Mindfulness meditation may help to replenish self control reservoirs, at least in the short term (M. Friese, C. Messner, & Y. Schaffner, “Mindfulness meditation counteracts self-control depletion” Consciousness and Cognition).
The Stanford marshmallow experiment found a strong correlation between self-control exhibited by young children and the quality of their later life outcomes on a variety of measures. “Impulsivity” and “poor impulse control” are subjects of psychological investigation, and some interventions such as cognitive-behavioral therapy have shown some promise in improving impulse control.
Strengthening the quasi-virtue of shame may be a good way of making the negative consequences of incontinence more visceral so as to counter the temptation.
Rules of thumb like “don’t respond to an email while you’re angry” or “count to ten before you decide” can help give you the space you need to remember your long-term goals in the face of short-term temptations. Another example that a substance abuse counselor told me about was “play the tape forward” — envision the far-term consequences of the short-term temptation you are contemplating giving in to, so as to make those consequences more vivid, in the hopes that they will weigh more heavily against the temptation.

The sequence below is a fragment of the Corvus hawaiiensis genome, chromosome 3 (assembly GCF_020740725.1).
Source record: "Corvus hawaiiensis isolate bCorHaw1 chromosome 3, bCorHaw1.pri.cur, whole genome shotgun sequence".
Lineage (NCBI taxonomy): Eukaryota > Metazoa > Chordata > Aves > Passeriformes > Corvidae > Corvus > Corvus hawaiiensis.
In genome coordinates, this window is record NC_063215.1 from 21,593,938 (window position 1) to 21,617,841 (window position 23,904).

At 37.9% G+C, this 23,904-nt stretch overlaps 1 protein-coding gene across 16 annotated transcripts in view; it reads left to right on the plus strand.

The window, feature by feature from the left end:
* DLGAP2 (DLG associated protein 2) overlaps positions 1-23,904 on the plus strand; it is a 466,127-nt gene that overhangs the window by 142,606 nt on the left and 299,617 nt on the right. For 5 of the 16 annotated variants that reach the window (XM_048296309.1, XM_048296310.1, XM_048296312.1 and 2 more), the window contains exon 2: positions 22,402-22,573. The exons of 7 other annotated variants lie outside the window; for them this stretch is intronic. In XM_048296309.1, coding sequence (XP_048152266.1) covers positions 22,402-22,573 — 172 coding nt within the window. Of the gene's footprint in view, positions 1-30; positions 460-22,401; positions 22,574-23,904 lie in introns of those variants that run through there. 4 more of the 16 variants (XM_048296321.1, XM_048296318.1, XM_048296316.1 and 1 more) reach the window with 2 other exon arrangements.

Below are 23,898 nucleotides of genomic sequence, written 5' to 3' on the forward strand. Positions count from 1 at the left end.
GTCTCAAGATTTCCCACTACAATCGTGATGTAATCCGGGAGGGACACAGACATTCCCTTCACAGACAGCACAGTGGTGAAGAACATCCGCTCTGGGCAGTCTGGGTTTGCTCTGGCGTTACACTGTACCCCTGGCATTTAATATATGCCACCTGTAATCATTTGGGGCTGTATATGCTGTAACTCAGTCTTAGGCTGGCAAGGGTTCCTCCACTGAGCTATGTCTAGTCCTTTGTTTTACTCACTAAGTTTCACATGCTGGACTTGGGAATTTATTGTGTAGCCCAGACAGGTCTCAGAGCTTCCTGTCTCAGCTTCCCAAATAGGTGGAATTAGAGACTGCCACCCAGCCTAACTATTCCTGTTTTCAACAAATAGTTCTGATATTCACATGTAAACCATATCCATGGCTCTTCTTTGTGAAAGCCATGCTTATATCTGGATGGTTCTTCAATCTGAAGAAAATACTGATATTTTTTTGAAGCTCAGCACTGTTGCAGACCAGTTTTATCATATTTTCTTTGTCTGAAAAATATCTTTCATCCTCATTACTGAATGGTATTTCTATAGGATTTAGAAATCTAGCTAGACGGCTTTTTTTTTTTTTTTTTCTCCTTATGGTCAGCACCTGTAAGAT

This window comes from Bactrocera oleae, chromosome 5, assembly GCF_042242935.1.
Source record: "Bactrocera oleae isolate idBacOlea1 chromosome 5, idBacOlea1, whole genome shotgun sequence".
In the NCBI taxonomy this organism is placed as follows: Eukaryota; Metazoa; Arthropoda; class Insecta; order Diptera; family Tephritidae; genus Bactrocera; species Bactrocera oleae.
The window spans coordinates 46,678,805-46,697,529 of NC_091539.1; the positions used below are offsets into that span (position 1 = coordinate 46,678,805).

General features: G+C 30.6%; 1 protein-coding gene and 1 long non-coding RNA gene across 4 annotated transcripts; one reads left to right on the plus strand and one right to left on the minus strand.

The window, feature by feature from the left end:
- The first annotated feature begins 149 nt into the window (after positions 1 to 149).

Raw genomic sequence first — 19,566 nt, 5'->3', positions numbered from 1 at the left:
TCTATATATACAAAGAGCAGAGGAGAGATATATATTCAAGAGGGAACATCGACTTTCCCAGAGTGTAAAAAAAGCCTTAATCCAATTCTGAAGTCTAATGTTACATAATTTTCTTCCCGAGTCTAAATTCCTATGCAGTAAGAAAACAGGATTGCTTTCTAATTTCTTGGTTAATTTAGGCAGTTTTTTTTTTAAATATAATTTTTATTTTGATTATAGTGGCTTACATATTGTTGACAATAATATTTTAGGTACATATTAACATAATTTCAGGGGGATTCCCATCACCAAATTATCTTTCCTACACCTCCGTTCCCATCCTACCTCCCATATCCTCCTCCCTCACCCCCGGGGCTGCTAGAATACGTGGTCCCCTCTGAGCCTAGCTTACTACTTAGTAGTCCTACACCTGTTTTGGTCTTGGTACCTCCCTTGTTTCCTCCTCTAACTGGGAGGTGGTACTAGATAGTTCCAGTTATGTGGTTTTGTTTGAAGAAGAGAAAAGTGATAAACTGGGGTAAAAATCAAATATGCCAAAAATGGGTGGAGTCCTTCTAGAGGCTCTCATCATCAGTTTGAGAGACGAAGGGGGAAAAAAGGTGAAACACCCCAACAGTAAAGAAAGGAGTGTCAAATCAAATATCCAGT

One school of thought holds that self-control is less an internal skill or trait like “willpower” and more a matter of strategically adjusting one’s environment to add friction to harmful temptations in order to make them less tempting. One way to do this is, when you commit to do the right thing, to establish an automatic penalty for later doing the wrong thing: the Beeminder app is one attempt to facilitate this process. B.F. Skinner created a catalog of environmental interventions to influence self-control.